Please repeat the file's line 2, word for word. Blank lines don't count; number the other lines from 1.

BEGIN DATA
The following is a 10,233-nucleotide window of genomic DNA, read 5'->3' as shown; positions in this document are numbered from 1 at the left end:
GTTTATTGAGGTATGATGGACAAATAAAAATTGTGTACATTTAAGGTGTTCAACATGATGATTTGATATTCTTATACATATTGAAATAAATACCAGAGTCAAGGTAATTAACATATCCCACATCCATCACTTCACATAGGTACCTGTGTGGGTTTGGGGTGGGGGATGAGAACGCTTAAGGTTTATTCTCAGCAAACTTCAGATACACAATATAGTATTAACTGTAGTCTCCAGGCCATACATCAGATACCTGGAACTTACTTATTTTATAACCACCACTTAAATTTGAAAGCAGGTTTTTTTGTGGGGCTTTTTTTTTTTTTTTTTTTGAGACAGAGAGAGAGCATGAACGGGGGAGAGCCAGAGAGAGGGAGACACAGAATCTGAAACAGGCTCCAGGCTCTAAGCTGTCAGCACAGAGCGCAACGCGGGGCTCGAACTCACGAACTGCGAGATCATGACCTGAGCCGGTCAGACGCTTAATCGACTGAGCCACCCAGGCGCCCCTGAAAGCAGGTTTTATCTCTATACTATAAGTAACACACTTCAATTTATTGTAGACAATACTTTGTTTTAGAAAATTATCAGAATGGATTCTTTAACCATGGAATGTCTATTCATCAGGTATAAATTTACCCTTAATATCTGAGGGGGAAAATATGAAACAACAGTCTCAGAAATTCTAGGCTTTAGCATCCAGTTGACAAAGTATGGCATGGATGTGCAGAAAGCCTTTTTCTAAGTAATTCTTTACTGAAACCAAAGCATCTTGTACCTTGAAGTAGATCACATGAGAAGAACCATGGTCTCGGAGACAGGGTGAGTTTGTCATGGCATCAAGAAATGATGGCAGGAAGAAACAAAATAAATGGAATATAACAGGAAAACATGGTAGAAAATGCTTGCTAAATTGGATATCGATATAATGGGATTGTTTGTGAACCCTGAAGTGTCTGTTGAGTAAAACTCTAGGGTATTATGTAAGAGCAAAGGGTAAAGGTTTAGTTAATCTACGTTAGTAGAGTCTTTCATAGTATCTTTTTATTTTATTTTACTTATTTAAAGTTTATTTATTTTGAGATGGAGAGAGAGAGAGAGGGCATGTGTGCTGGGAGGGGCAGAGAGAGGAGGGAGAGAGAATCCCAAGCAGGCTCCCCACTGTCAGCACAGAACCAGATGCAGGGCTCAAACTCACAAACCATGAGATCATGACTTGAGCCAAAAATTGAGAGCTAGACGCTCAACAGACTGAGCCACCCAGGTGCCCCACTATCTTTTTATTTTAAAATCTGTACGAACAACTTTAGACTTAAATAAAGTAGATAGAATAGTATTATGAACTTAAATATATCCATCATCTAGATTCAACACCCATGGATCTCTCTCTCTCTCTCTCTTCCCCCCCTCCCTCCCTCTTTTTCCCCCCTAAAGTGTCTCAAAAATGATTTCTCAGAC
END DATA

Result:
GTTTATTGAGGTATGATGGACAAATAAAAATTGTGTACATTTAAGGTGTTCAACATGATGATTTGATATTCTTATACATATTGAAATAAATACCAGAGTCAAGGTAATTAACATATCCCACATCCATCACTTCACATAGGTACCTGTGTGGGTTTGGGGTGGGGGATGAGAACGCTTAAGGTTTATTCTCAGCAAACTTCAGATACACAATATAGTATTAACTGTAGTCTCCAGGCCATACATCAGATACCTGGAACTTACTTATTTTATAACCACCACTTAAATTTGAAAGCAGGTTTTTTTGTGGGGCTTTTTTTTTTTTTTTTTTTGAGACAGAGAGAGAGCATGAACGGGGGAGAGCCAGAGAGAGGGAGACACAGAATCTGAAACAGGCTCCAGGCTCTAAGCTGTCAGCACAGAGCGCAACGCGGGGCTCGAACTCACGAACTGCGAGATCATGACCTGAGCCGGTCAGACGCTTAATCGACTGAGCCACCCAGGCGCCCCTGAAAGCAGGTTTTATCTCTATACTATAAGTAACACACTTCAATTTATTGTAGACAATACTTTGTTTTAGAAAATTATCAGAATGGATTCTTTAACCATGGAATGTCTATTCATCAGGTATAAATTTACCCTTAATATCTGAGGGGGAAAATATGAAACAACAGTCTCAGAAATTCTAGGCTTTAGCATCCAGTTGACAAAGTATGGCATGGATGTGCAGAAAGCCTTTTTCTAAGTAATTCTTTACTGAAACCAAAGCATCTTGTACCTTGAAGTAGATCACATGAGAAGAACCATGGTCTCGGAGACAGGGTGAGTTTGTCATGGCATCAAGAAATGATGGCAGGAAGAAACAAAATAAATGGAATATAACAGGAAAACATGGTAGAAAATGCTTGCTAAATTGGATATCGATATAATGGGATTGTTTGTGAACCCTGAAGTGTCTGTTGAGTAAAACTCTAGGGTATTATGTAAGAGCAAAGGGTAAAGGTTTAGTTAATCTACGTTAGTAGAGTCTTTCATAGTATCTTTTTATTTTATTTTACTTATTTAAAGTTTATTTATTTTGAGATGGAGAGAGAGAGAGAGGGCATGTGTGCTGGGAGGGGCAGAGAGAGGAGGGAGAGAGAATCCCAAGCAGGCTCCCCACTGTCAGCACAGAACCAGATGCAGGGCTCAAACTCACAAACCATGAGATCATGACTTGAGCCAAAAATTGAGAGCTAGACGCTCAACAGACTGAGCCACCCAGGTGCCCCACTATCTTTTTATTTTAAAATCTGTACGAACAACTTTAGACTTAAATAAAGTAGATAGAATAGTATTATGAACTTAAATATATCCATCATCTAGATTCAACACCCATGGATCTCTCTCTCTCTCTCTCTTCCCCCCCTCCCTCCCTCTTTTTCCCCCCTAAAGTGTCTCAAAAATGATTTCTCAGAC